Clearly, one of the main things going for the 2017 adaptation of “Murder on the Orient Express” is its cast. Where do I begin? You’ve got Kenneth Branagh, Dame Judi Dench, Daisy Ridley, Penelope Cruz, Johnny Depp, Michelle Pfeiffer, Josh Gad, Willem Dafoe, Leslie Odom Jr. (“Hamilton’s” Aaron Burr) and Derek Jacobi (who I love on “Vicious” opposite Ian McKellen).
You also got up and coming talent like Ukranian ballet dancer and model Sergei Polunin (watch the video for Hozier’s “Take Me to Church” if you haven’t) and Lucy Boynton who stars in “Sing Street” and next year’s Freddie Mercury film, “Bohemian Rhapsody.”
The movie takes you back to the mid ‘20s to early ‘30s on train from Istanbul to Calais, where dining cars were so well prepared—with their table cloths, porcelain plates and silverware—and passengers were so well put together—fabulous dresses, gloves, hats and well tailored coats—as hey traveled by rail.
You’ve got a classic story by Agatha Christie and a screenplay by Michael Green who wrote both “Logan” and “Blade Runner 2049” (but then again, also “Green Lantern” and “Alien Covenant”).
The movie does its job: it takes us back to a bygone era and unravels a whodunit but it doesn’t quite fly or particularly hold us in a spell. It’s got this nice old-fashioned feel to it but while it is elegant, it doesn’t have proportionate amount of charm.
There was so much more that could be done with cast—then again maybe having such a large ensemble makes it difficult to go in depth for everyone.
Some would say director Kenneth Branagh was the standout but I thought it was Michelle Pfeiffer’s Caroline Hubbard (Lauren Bacall had this role in the classic 1974 version) who shone in the presence of such luminaries.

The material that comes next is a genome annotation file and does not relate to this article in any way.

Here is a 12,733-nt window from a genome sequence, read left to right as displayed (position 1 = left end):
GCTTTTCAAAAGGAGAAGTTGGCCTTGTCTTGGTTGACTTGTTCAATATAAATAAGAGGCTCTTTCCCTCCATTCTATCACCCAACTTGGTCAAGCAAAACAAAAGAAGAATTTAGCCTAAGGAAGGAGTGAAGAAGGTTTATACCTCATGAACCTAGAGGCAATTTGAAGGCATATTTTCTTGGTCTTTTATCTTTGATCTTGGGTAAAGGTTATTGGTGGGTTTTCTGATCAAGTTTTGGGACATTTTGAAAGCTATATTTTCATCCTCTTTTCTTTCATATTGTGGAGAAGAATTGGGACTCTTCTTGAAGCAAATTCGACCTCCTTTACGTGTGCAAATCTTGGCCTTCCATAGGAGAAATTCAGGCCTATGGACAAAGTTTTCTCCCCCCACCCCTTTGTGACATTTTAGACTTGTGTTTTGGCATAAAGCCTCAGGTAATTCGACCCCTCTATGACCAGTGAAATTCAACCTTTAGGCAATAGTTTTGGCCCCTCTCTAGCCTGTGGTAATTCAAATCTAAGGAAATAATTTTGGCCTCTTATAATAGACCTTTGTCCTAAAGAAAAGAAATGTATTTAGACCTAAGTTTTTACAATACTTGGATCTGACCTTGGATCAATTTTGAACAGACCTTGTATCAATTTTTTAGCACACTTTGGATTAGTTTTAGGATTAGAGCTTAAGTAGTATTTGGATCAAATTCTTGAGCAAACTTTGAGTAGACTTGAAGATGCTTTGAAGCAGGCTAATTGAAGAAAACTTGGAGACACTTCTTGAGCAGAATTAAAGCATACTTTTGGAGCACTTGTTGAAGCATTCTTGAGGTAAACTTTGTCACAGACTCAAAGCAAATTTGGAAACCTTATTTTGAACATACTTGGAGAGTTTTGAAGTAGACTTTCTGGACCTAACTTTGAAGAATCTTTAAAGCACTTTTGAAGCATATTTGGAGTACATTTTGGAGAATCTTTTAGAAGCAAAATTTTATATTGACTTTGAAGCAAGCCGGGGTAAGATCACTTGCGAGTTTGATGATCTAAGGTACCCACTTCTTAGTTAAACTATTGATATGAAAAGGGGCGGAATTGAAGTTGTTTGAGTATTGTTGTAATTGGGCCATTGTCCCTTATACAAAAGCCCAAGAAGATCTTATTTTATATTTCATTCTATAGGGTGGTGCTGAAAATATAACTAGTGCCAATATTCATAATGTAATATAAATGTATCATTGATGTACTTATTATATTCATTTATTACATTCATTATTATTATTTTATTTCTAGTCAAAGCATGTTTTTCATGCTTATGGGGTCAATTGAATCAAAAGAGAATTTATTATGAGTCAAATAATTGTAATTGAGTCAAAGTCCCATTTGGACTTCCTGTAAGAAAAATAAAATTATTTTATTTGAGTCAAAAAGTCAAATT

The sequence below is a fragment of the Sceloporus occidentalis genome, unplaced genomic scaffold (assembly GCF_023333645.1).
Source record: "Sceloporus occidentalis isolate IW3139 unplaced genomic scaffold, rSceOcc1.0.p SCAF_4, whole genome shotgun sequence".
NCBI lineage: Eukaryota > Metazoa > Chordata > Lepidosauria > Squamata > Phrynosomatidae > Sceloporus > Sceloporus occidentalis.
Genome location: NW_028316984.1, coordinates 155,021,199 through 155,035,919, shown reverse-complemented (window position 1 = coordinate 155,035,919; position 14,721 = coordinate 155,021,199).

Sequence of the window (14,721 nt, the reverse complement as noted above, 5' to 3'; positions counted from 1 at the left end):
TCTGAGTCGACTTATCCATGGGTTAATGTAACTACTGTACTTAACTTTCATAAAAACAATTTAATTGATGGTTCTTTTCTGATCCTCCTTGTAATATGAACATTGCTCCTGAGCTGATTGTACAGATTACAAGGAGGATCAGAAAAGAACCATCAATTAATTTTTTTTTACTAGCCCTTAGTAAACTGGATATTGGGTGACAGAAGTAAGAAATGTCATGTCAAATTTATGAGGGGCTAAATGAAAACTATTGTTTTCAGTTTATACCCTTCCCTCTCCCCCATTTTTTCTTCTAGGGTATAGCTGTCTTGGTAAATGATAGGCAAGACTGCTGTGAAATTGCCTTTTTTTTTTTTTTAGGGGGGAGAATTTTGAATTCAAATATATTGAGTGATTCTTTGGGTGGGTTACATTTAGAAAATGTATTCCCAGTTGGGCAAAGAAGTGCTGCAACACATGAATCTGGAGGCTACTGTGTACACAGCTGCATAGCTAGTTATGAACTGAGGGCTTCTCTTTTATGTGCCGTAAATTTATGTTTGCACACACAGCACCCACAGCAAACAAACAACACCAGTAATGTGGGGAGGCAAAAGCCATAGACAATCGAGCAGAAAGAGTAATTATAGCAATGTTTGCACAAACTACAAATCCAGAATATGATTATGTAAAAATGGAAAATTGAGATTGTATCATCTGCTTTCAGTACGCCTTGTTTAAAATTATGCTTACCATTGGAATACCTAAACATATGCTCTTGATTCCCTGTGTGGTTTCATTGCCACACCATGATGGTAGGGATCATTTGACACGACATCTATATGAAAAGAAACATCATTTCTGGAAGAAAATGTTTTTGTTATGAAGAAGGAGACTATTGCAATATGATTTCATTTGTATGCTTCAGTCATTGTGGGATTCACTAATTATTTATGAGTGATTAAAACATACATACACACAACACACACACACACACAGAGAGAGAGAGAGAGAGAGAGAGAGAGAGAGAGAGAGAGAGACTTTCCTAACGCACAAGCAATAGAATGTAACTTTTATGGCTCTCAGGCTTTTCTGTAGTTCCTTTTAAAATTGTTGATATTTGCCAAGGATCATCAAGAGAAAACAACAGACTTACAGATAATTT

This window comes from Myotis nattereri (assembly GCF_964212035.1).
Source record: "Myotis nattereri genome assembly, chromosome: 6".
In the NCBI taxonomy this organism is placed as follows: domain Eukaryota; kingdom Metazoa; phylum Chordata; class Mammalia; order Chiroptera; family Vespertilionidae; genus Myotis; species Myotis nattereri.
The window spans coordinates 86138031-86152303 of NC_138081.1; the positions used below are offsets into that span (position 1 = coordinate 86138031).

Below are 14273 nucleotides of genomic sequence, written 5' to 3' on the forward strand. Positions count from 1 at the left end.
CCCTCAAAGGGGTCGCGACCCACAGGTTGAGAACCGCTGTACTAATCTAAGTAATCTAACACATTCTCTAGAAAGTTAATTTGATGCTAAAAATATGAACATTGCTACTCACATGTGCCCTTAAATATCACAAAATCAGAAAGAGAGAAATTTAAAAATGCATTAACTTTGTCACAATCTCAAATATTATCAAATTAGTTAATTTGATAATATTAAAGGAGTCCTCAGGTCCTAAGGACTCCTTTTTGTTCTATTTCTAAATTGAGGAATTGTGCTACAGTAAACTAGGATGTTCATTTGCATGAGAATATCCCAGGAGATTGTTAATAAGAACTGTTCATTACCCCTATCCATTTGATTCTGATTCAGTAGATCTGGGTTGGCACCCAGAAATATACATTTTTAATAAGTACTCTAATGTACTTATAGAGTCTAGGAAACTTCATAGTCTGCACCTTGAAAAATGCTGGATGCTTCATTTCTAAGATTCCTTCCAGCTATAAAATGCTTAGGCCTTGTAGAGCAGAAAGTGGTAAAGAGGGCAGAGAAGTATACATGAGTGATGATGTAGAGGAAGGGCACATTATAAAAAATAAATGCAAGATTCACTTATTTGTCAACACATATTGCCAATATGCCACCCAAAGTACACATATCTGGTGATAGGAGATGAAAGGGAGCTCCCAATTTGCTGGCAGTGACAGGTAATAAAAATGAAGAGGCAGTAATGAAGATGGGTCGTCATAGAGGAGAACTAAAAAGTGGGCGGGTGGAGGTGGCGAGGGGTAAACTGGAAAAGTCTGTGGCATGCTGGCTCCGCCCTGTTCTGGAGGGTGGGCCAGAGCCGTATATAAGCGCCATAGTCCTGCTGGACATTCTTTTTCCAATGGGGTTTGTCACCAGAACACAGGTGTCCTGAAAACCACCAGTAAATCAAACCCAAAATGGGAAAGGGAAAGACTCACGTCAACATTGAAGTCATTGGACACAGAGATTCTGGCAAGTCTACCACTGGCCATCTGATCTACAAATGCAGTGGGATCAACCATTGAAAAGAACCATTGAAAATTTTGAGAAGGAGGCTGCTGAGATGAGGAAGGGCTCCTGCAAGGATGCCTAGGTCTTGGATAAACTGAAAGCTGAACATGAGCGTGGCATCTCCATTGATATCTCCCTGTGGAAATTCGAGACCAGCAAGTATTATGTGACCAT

Whenever I’d see my friend Johnny Depp as the murder victim Edward Ratchett with his dark, slicked back hair and mustache, I’d laugh a bit and go “Oh my god, it’s Erap Estrada.”
Now, if you want to see the charm and comedic side of this cast, just watch the Graham Norton interview. Graham asked the cast about their characters while gathered in one of the cars of the train. Trying to look at each other with suspicion, Josh Gad gave an expression that seemed to be asking, “Who farted?”
On a more serious note, the film does touch on questions regarding the meaning of justice as viewed by laws, society and religion and as viewed by the wronged. It also touches on the moral dilemma of “false righteousness.”
Should this film generate enough interest, Branagh’s “Murder on the Orient Express” ends with a lead into “Death on the Nile” which he hopes to do next.